August 1, 2006
Some specialized tools help Manitoba, a family-owned metals recycling company in Lancaster, NY, stay competitive.
On a recent tour of the company’s facilities, president Richard Shine proudly displayed several implements – a unique crane, a second machine that houses a “chopping line” and a metal scanner – all of which help Manitoba process more scrap types into more end products with a greater level of purity than many other recyclers can.
Shine’s list of must-have business tools includes another asset located at nearby Niagara Falls Airport: a Mitsubishi MU-2 Solitaire.”My ability to fly an airplane is what has helped us survive,” Shine says.
Shine needs an airplane because the host of Western New York manufacturers that provided so much of the scrap metal to Manitoba a generation ago have disappeared. Shine says,”Back in 1970, our company had 20 plants in the Buffalo area that provided scrap for our business. Today, we have one. The scrap has dried up; it’s disappeared.”
Looking to New Horizons
That’s where business aviation comes in. Manitoba’s aircraft has helped the company expand its boundaries for doing business, thereby increasing its supply base.” From the time Manitoba was founded in 1916 until 1971, our business was only conducted within 40 miles of our plant,” Shine explained.
When Shine joined Manitoba in 1970, he had a solid understanding of aircraft operations and how aviation could help the company. He had flown for six years on active duty with the U.S. Air Force, then started flying for the local reserve unit in Niagara Falls. Shine also held a halfinterest in a Beech Debonair.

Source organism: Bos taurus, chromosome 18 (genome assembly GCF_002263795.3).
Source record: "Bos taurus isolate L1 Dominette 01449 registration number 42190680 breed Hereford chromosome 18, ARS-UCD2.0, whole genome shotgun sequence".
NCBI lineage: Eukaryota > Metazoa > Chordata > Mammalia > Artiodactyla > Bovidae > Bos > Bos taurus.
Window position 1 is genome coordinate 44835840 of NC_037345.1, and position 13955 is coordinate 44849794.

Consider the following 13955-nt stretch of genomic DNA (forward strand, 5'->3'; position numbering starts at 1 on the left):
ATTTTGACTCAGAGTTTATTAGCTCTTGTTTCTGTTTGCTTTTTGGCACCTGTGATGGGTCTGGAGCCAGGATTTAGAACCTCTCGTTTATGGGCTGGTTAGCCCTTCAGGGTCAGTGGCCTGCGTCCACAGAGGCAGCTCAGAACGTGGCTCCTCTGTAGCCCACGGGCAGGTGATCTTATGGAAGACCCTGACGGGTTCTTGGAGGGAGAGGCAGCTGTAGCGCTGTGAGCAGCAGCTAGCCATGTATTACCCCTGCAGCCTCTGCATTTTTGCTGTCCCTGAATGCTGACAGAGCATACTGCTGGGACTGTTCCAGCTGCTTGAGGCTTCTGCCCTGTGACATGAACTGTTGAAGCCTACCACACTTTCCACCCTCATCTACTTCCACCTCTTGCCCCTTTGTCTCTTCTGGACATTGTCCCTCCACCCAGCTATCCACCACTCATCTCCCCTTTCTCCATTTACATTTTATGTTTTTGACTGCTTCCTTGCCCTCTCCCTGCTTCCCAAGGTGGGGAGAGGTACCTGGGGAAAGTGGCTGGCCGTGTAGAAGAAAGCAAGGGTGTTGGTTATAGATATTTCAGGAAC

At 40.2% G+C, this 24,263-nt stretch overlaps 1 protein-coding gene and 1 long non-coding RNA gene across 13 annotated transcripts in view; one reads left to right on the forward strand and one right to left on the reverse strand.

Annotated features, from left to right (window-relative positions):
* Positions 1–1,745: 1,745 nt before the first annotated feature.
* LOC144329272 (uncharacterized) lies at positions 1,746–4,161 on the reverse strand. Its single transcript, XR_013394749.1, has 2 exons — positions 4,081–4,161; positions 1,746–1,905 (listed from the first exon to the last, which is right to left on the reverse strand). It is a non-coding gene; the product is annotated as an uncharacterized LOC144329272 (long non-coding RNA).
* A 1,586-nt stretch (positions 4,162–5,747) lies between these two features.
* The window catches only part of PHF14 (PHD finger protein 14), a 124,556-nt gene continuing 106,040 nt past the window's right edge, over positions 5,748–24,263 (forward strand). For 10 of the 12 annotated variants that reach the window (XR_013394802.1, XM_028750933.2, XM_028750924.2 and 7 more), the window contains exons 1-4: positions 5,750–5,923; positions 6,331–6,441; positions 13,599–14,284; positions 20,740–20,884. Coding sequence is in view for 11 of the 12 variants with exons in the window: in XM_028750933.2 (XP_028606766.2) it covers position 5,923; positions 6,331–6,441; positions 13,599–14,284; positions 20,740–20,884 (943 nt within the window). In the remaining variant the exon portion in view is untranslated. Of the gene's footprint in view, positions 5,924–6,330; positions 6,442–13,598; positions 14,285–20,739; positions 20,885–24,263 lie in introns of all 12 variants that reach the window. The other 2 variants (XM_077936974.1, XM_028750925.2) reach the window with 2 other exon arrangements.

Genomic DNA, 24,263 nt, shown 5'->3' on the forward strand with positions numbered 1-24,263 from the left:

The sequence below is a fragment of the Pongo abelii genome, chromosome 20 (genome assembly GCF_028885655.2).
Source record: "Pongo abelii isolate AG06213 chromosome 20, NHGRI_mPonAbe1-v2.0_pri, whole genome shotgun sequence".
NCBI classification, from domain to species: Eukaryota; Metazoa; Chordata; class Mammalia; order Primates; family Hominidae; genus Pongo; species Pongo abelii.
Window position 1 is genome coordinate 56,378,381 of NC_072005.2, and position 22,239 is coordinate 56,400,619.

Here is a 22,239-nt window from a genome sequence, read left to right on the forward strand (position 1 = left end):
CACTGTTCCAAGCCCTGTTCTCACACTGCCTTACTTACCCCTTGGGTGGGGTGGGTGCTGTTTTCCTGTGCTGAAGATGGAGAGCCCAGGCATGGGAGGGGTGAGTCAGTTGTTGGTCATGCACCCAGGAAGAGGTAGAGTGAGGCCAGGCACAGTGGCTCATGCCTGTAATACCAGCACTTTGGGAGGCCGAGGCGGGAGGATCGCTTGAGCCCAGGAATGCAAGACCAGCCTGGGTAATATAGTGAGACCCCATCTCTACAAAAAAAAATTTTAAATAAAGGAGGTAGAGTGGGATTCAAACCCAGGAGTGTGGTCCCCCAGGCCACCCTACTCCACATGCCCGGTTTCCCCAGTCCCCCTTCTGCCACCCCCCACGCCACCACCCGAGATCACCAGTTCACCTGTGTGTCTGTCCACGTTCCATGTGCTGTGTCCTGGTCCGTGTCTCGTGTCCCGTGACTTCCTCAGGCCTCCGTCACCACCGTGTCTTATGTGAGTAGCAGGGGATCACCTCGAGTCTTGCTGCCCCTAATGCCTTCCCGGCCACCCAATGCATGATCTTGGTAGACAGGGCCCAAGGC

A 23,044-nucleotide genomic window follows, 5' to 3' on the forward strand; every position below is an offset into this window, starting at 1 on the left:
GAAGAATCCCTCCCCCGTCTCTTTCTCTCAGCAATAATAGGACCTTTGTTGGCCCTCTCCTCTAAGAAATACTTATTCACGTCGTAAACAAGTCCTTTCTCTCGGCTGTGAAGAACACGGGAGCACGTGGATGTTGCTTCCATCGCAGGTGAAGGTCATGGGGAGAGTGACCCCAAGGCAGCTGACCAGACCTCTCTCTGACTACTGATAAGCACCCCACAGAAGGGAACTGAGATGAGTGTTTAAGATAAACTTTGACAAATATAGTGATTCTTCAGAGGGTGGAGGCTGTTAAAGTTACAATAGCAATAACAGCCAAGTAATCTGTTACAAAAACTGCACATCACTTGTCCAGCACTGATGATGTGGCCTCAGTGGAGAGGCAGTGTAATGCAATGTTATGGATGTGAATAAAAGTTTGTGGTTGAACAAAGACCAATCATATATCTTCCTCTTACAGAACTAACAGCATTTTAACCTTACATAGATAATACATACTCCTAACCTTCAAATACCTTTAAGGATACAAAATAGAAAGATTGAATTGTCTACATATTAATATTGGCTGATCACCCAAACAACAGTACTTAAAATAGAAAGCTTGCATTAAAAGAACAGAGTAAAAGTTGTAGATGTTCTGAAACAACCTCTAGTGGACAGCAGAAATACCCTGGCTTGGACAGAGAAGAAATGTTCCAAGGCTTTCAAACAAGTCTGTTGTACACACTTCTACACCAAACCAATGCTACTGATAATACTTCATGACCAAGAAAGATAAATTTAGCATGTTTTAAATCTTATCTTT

“With business aircraft, we could expand our operations beyond the local area,” Shine recalls. Within his first year at Manitoba, Shine convinced his father, then the company’s president, to put the Debonair to work for the business.
Shine and a partner flew to Massena, NY, to find new suppliers, and that trip established business aviation as a key component in Manitoba’s company strategy.
“When we first started doing business in other places, we would start at 6:00 a.m., and we’d be at somebody’s desk by 8:30. We’d spend time with him, and maybe try to make a second call in that same city. Over the lunch hour, we’d fly to another city. We’d make one or two calls there, and sometimes even have dinner on the way home with another customer. We’d get home at 10:00 p.m.
“We covered a lot of ground,” Shine says. “We were able to see a lot of people; we didn’t land every account, but we did get enough of them, and we survived.”
Within two years of their first business flight, Shine and his partner acquired a Piper Aztec. Over the next few years, Shine utilized a half-dozen different twin Cessnas before purchasing the company’s first MU-2K in 1981. “We’d just opened a new, second operation in St. Louis, and the aircraft gave us access to that office, and an entrée into the Midwest,” Shine says.
A recession that year caused productivity dips among Manitoba’s suppliers, which led Shine to sell the MU-2 in 1982, a decision he now regrets.
“The business climate forced us to get rid of the airplane like so many companies do when they economize,” Shine says. “But maybe it would have been smarter to make more trips, to have tried to go out and find more business.”